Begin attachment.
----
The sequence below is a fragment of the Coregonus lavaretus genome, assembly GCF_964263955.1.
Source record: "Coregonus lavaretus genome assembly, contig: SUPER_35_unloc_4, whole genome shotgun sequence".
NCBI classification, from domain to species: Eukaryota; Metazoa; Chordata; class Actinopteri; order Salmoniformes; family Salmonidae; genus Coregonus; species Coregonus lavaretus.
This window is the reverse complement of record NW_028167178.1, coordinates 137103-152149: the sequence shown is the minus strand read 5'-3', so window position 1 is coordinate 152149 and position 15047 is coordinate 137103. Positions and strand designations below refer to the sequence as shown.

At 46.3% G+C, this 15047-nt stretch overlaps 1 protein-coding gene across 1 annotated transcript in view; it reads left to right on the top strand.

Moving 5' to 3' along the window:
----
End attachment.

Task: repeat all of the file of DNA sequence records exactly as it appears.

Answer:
The sequence below is a fragment of the Coregonus lavaretus genome, assembly GCF_964263955.1.
Source record: "Coregonus lavaretus genome assembly, contig: SUPER_35_unloc_4, whole genome shotgun sequence".
NCBI classification, from domain to species: Eukaryota; Metazoa; Chordata; class Actinopteri; order Salmoniformes; family Salmonidae; genus Coregonus; species Coregonus lavaretus.
This window is the reverse complement of record NW_028167178.1, coordinates 137103-152149: the sequence shown is the minus strand read 5'-3', so window position 1 is coordinate 152149 and position 15047 is coordinate 137103. Positions and strand designations below refer to the sequence as shown.

At 46.3% G+C, this 15047-nt stretch overlaps 1 protein-coding gene across 1 annotated transcript in view; it reads left to right on the top strand.

Moving 5' to 3' along the window: